It wasn’t until I studied at the Italian Sommelier Association that I learned the practice of watering-down wine is as ancient as winemaking itself. History paints a picture of the Roman bacchanalia wherein wine flowed in abundance and men and women tangled in the streets, out in the open and under the willing spell of spirits. But even that wine was likely diluted— a symbolic reason for the season, an excuse for their illicit impulses. Wine in Rome was not only diluted with water, but also flavored with honey and herbs to make both the wine and the quite possibly stagnant water more palatable.

The Roman elites certainly drank, albeit to a measured excess. The ratios differed depending on the strength, quality, and flavor profile, but wine was almost always watered down. To drink it full-strength was seen as barbaric or uncivilized. Inspired by the Greek symposia, Roman banquets, known generally as convivium, and more specifically the comissatio, celebrated music and poetry along with food and wine of the highest quality. While the evenings might certainly devolve into debauchery, a magister bibendi was selected at the beginning of the feast to set the pace and strength of the wine in order to maintain some degree of composure and pace.

Centuries prior, the Greeks—who cultivated vitis vinifera and spread viticulture throughout much of Western Europe—famously served water and wine in a three-to-one ratio. Interestingly, the modern Greek word for wine, krasi (κρασί), derives from the ancient Greek word for blending, krásis (κρᾶσις). This practice may have originated as a way to flavor or even detoxify dirty water as it did in Rome. Adding cool water or melted snow also served to keep wines fresh in the heat. The Greeks also instilled the concept of diluting wine with water as a sign of status. Drinking full-strength wine and overt drunkenness were regarded as unsophisticated and barbaric practices to be avoided at all costs.

“This lunch is just getting started. You can’t drink wine for four hours straight or you’ll end up passed out under the table.” While her explanation made sense, it still seemed to me a semi-sacrilegious gesture, at least for a country synonymous with wine.

Much has been written on the order and decorum of the symposia, Greece’s aristocratic banquets, detailed most memorably by Plato. The symposia referred specifically to the portion of the evening following the main meal during which wine was rarely or moderately served, in order to keep the guests’ heads clear so they could more fully enjoy the music, dance and games, over cups of wine and conversation. At the appointed time, young slave boys would attend to the guests, filling their cups of wine and water as directed by an elected, symposiarch, a figure akin to Rome’s magister bibendi. We tend to picture the late stages of drunken orgiastic late-stage symposium playtime, but to delay inebriation was, in essence, to prolong the pleasures of the evening, whatever they may be.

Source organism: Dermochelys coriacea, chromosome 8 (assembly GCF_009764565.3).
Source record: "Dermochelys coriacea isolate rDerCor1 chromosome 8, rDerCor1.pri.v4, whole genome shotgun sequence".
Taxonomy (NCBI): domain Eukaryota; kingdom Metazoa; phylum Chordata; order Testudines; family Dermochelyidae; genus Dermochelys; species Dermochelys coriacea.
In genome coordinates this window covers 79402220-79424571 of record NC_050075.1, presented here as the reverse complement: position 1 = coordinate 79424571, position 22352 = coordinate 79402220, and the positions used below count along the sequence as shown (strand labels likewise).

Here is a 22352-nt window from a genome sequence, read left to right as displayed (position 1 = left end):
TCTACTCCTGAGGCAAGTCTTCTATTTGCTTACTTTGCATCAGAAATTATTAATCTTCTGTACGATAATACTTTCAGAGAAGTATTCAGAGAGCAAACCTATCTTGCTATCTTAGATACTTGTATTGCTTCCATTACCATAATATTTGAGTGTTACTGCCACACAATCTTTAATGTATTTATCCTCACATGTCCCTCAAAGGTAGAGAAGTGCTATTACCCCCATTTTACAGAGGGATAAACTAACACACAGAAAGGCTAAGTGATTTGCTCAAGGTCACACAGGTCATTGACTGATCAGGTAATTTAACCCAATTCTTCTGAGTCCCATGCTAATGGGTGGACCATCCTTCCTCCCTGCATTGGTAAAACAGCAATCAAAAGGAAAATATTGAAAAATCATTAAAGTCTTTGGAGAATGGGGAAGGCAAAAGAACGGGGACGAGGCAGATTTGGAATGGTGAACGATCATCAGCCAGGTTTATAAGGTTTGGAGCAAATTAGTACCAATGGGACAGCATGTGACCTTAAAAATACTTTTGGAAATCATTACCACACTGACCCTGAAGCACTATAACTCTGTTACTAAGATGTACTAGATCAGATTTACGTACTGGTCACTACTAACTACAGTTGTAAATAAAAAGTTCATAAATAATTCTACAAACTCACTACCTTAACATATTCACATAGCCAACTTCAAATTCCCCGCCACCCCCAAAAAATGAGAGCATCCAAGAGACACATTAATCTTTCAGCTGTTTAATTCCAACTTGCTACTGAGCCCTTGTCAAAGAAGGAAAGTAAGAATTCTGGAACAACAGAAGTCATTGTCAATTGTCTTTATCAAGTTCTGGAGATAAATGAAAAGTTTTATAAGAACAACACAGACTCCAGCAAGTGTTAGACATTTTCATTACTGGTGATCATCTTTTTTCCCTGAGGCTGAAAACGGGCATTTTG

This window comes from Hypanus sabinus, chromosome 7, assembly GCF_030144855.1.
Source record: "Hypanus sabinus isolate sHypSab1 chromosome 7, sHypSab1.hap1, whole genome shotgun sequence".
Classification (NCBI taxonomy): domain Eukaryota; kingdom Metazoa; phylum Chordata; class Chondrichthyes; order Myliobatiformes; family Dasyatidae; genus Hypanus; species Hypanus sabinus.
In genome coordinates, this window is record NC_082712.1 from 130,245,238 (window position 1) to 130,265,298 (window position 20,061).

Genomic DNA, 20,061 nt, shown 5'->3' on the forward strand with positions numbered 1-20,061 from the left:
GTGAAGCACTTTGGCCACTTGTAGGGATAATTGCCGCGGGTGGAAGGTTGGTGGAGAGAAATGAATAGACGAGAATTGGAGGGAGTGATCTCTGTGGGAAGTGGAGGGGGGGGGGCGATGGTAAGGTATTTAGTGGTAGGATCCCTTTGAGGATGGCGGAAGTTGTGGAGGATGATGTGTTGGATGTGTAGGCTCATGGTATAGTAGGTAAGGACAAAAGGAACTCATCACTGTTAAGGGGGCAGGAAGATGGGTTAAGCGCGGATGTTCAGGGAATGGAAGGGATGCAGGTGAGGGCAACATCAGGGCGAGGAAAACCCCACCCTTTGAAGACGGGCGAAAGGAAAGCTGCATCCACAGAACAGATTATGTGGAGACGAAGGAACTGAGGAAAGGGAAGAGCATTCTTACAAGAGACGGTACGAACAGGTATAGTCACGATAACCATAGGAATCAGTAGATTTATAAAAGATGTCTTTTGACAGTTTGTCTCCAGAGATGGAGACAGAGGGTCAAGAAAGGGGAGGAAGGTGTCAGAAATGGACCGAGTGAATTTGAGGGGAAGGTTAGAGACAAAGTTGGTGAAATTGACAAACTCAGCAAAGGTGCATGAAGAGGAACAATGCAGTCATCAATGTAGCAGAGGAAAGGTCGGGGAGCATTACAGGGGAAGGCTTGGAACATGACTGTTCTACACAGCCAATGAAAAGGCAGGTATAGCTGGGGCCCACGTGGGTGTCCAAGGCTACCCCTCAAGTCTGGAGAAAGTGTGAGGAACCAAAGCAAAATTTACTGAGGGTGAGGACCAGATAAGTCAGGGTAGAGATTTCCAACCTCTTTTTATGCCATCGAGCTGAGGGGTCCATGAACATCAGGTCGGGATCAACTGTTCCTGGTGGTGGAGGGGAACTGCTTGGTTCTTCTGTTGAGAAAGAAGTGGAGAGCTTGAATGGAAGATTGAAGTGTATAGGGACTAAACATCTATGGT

As a sommelier and wine professional, I count many winemakers among my friends. I’m familiar with the arduous process of winemaking that begins in the vineyard and requires a daily battle to farm in harmony with nature while preserving the integrity and aromas of the grapes. A carefully timed harvest, artful blending, and aging all contribute to the final product, an embodiment of place and time, a poetic encounter between man and nature, a liquid portrait of a winemaker’s vision. I would never dream of watering down wines like these.

But when it comes to carafe wines, vino della casa where the only options are white or red, the wines produced in mass quantities and sold in bulk as a requisite accompaniment to casual dining, I feel no shame whatsoever in filling my cup halfway with water. If anything, I’m channeling the ancients and drinking wine the way it used to be.      

Archibald J. Motley Jr., Cocktails (1926). Courtesy of the Museum of Fine Arts, Boston.

There’s a lot of talk lately about getting back to the origins of winemaking. Among curious wine drinkers, especially those who proclaim “natural wine” to be the only real wine around. Amphorae aging and skin contact whites with their distinctive acrid and almost cidre quality are having a moment. My answer to them is that you want to know what wine tasted like thousands of years ago, water it down.

In a far cry from the extreme recreational drinking of my youth, a day of wine and water means hours well spent in good company, rich and layered conversation. In the twenty-some years I’ve been enjoying wine, I’ve come to realize that many of life’s pleasures, including wine itself, warrant some degree of moderation. This could be slowly and meditatively swirling a single glass of Amarone, a rare and precious red wine made from dried grapes that smells of tobacco, smoke, dried fruit, and saddle leather. It also means liter upon liter of watered-down local wine, sipped over the course of hours by a seaside or a fireside. Slowly our limbs loosen, but our minds remain nimble enough to profoundly appreciate every kind of pleasure: the flavors on the table, an impassioned intellectual exchange, and even a passionate physical one. All three, if you’re lucky.

Featured image by Pierre-Auguste Renoir, Luncheon of the Boating Party (1880-1881).
Courtesy of the Phillips Collection, DC. I The AutoEthnographer

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Annie B. Shapero is a sommelier and the founder of DiVino Wine Consulting and Communication. She holds a B.A. in playwriting and modern language and comes from a background of travel, food, wine, and romance writing. Her work has been featured in The American Magazine, Amex Essentials, Fields and Stations, Every Day Fiction, Insight Publications, Dorling Kindersley, and Time Out. As a wine educator, Annie emphasizes the power of scent and storytelling, as well as the importance of wine tasting as a social ritual and a shared sensory experience. Her free YouTube series: 21 Days to Wine is an effort to make wine tasting more inclusive, accessible and emotionally impactful. She lives between New York City and Rome, Italy.